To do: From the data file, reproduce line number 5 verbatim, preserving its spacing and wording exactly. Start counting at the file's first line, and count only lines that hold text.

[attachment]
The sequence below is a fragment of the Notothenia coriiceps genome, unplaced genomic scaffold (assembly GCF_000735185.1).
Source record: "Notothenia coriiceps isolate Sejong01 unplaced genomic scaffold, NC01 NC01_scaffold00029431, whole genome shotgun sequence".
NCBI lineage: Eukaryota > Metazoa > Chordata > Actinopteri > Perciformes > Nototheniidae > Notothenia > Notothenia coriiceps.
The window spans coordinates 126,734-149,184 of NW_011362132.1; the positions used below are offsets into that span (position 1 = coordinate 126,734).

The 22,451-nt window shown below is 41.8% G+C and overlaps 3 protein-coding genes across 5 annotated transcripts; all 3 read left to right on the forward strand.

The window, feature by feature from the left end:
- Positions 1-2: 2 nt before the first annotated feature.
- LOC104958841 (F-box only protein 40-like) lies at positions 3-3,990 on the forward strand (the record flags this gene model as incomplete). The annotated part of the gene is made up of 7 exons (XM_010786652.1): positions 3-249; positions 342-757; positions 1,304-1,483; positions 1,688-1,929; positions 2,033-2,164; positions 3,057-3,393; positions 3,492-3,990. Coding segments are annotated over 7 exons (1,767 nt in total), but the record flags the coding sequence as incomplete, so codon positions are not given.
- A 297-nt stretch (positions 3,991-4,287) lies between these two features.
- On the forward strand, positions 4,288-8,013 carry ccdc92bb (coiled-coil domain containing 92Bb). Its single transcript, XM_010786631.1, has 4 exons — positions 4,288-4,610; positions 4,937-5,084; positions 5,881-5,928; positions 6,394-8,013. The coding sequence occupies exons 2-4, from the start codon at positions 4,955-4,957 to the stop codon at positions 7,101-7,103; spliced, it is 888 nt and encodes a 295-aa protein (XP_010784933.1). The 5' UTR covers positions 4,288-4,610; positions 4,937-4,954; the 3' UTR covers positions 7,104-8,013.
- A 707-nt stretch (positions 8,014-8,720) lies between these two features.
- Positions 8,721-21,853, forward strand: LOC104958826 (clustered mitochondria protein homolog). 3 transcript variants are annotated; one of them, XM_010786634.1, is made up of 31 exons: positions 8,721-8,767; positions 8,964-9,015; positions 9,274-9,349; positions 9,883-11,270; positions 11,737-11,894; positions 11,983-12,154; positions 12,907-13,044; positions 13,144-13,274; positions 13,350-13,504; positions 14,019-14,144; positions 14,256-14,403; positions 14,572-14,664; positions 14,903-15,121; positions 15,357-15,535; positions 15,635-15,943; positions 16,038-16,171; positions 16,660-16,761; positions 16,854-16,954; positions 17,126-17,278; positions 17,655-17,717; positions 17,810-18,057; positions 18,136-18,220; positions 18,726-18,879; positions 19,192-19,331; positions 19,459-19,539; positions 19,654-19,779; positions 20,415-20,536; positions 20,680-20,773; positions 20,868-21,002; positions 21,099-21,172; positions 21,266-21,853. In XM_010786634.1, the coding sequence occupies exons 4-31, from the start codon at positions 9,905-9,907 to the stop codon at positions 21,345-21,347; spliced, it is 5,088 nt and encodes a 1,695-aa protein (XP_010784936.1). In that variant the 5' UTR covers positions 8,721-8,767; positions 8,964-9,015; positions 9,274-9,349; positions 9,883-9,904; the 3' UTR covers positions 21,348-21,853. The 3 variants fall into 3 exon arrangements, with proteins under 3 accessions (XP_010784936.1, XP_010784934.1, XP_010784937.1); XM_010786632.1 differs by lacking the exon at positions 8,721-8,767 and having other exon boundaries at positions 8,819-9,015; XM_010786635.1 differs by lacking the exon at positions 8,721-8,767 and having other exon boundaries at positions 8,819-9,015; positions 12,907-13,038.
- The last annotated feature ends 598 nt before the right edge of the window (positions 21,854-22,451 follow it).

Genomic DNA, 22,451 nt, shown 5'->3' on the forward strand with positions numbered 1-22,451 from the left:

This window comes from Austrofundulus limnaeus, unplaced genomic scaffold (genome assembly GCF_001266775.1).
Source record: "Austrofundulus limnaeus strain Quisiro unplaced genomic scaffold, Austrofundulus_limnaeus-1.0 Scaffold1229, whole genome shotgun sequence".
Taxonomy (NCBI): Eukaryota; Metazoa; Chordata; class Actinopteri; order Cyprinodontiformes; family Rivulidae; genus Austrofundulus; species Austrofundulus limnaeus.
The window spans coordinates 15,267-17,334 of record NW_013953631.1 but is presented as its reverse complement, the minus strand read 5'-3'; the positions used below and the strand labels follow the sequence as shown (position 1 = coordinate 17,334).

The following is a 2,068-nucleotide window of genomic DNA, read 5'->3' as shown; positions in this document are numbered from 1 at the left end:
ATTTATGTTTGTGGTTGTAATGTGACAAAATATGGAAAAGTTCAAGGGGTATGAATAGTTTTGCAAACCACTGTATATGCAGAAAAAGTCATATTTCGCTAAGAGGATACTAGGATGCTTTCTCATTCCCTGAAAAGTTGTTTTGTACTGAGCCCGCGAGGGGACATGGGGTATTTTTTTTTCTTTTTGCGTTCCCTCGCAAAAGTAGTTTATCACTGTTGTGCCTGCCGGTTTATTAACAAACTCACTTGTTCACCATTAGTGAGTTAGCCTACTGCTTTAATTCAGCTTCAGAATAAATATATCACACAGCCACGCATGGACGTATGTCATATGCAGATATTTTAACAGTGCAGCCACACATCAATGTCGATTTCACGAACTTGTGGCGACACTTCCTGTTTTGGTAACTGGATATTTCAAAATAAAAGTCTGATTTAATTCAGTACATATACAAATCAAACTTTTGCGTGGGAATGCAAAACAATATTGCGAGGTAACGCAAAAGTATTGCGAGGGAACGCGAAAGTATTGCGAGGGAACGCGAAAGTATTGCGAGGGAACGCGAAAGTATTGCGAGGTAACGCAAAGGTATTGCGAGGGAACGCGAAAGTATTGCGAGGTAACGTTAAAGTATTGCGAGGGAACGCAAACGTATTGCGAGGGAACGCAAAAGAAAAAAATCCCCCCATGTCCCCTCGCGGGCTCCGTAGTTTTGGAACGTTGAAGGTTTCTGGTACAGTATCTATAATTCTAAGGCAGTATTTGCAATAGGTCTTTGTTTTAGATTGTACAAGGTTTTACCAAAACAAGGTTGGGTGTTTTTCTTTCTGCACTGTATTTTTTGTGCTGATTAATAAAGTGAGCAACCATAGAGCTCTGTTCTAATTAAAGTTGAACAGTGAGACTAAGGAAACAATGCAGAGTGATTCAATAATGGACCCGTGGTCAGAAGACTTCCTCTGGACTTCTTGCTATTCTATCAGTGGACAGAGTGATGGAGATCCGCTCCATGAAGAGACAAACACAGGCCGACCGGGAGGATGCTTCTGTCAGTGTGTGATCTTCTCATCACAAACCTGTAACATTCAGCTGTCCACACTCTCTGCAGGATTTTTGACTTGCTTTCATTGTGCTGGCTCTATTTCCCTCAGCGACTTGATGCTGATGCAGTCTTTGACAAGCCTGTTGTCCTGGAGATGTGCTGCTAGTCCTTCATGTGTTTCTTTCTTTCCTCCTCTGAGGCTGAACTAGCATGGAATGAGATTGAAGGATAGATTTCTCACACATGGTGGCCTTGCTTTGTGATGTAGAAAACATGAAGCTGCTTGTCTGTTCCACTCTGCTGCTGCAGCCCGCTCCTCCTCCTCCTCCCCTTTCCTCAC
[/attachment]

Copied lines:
The 22,451-nt window shown below is 41.8% G+C and overlaps 3 protein-coding genes across 5 annotated transcripts; all 3 read left to right on the forward strand.